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Gardening: To control chickweeds, timing is everything

The common chickweed’s tiny, star-shaped, white flowers are blooming right now and will quickly set seed. (Wikimedia Commons)
The common chickweed’s tiny, star-shaped, white flowers are blooming right now and will quickly set seed. (Wikimedia Commons)

Right now, chickweed is having a heyday in the garden spreading its mats of bright green leaves over any available piece of bare ground. Where did it come from you say? That’s this week’s adventure in gardening.

There are two types of chickweed here; common chickweed and mouse-eared chickweed.

Common chickweed is an annual that thrives in the cool weather in the fall through into the spring. It forms spreading mats of bright green, small round leaves in fragile stems that get about 2 inches tall but can spread 2 feet or more. It’s tiny, star-shaped, white flowers are blooming right now and will quickly set seed. And therein lies the challenge to controlling it. It’s an annual that is already done for the season and you’ve barely started your spring gardening.

The seeds will lie dormant until the weather cools in the fall and then sprout. The new plants then grow slowly through the coldest part of the winter before exploding through the garden as the weather begins to warm in the spring. This means that to control chickweed you must start early in the fall.

Clean up your beds in the fall and then cover them immediately with 3 to 4 inches of mulch, such as shredded leaves or pine needles, compost or grass clippings. Get creative. I used burlap coffee bean bags from local coffee roasters on my raised beds where I had a problem with chickweed and its gone. Cardboard would also work. The goal is to block the light the plants need to grow.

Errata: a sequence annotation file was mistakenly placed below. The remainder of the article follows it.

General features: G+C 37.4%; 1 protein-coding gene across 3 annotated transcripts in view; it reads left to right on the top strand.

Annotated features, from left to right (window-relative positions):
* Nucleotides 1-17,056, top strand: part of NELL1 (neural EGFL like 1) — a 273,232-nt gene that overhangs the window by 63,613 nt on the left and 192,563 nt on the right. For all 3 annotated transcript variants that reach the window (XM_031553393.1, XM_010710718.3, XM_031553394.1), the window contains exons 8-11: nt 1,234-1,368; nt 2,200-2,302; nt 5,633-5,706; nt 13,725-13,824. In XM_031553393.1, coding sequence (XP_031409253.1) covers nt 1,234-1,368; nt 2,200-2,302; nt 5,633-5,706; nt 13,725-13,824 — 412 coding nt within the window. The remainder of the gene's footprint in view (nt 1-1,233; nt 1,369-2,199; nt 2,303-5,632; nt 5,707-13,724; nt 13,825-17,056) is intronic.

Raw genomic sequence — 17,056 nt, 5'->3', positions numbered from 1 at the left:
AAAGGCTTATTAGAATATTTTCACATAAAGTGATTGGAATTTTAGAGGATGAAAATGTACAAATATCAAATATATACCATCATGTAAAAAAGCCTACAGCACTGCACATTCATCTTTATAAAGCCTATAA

To deal with it now, dig out the clumps; they are fairly shallow-rooted but dense. Throw them in the trash rather than the compost pile or the green bin because they are loaded with seeds that are hard to kill. Get some mulch on the soil as is noted above.

Mouse-eared chickweed is a perennial and found most often in lawns and bare areas. It is a darker green and has smaller leaves than common chickweed. The name comes from the fact that the leaves are fuzzy like a mouse’s ear. Like common chickweed, mouse-eared chickweed is shallow rooted and can be dug or pulled out. However, it will regenerate from roots left in the ground, so it may be necessary to make sure you get all the root. It also spreads easily as stem grow from the mother plant and set roots.

Because both chickweeds are winter annuals, controlling them with herbicides is difficult.Timing is everything.

The best time to treat them is in the fall when they germinate. However, that means you need to watch for the new plants and get the herbicide (2,4D products) on them when the temperatures are still above 50 degrees. Below 50, most herbicides don’t work well.

You can also apply pre-emergent herbicides in late September that will prevent the seeds from germinating.

Either way, getting rid of chickweed is a challenge and may take more than a single year. Be patient and be persistent.

Pat Munts has gardened in the Spokane Valley for over 35 years. She is co-author of “Northwest Gardener’s Handbook” with Susan Mulvihill. She can be reached at

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